Jennie, the protagonist of the book, was following directions to find her lost car, and one of those directions, given to her in an anonymous phone call, was to turn left at Oz. As a fan of L. Frank Baum, she immediately recognized Oz when she came upon it after passing a gray and dusty landscape. Oz was represented by a white farmhouse surrounded by a profusion of brightly colored flowers.

Clever, I thought. And my writing brain wondered how Sandra had come up with such an idea, especially after finding her car with a dead body in it. Perhaps while taking a shower, or a walk, or as often happens to me simply through my fingers as I type on my keyboard. Such little details are what makes reading, or watching a movie, delightfully enjoyable for me.

My wandering-wondering brain than jumped to Death on the Nile, a movie featuring Kenneth Branagh as Hercule Poirot that I recently watched, and which is based on Agatha Christie’s book of the same name.

Long an Agatha fan, I knew to watch for unexpected and trivial clues as a way to identify the killer. One of my goals in reading murder mysteries is to figure out who done it before the killer is revealed. In this case, one of the clues was simply a missing tube of red paint. I don’t think I’m giving much away as it happens early on, and it takes a lot of other details to make the connection to the killer.

The clue was something totally different in the 1978 movie version of Death on the Nile, in which Peter Ustinov played Hercule Poirot. That version also starred Maggie Smith, Angela Lansbury, Bette Davis, Mia Farrow and David Niven — of whom I’m sure many younger readers are asking: “Who were they?”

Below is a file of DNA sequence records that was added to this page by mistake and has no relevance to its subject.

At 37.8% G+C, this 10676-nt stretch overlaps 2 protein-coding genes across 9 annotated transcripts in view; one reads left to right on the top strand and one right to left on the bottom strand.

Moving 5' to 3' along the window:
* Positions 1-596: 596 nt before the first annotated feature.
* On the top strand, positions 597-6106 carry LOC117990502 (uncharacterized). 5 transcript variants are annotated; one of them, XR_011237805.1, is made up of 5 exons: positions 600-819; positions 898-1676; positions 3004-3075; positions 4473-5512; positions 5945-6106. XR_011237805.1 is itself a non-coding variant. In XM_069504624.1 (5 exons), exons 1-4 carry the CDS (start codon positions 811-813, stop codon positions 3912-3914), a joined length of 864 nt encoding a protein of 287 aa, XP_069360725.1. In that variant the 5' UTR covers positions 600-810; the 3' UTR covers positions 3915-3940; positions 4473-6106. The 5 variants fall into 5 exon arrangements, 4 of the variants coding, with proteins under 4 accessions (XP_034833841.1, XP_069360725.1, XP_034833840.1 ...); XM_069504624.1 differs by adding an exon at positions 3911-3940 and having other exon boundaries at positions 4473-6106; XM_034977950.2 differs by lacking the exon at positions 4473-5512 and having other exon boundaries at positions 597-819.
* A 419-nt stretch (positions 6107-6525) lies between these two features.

Other than the primary setting – a boat floating down the Nile River – the two movies are quite different. I enjoyed them both, but Ustinov was my favorite Poirot. And because I watched closely for insignificant details, I successfully figured out who the killer was before the end of both movies.

Meanwhile, I’m still trying to figure out who done it as I continue to read Left at Oz, which I think must be a clue in itself. Or perhaps it’s just a red herring. I’m not far enough along in the book to decide.

Pat Bean is a retired award-winning journalist who lives in Tucson with her canine companion, Scamp. She is a wondering-wanderer, avid reader, enthusiastic birder, Lonely Planet Community Pathfinder, Story Circle Network board member, author of Travels with Maggie available on Amazon (Free on Kindle Unlimited) and is always searching for life’s silver lining.

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It’s always storming somewhere, but there is nothing better than a rainy day for curling up and reading a good book.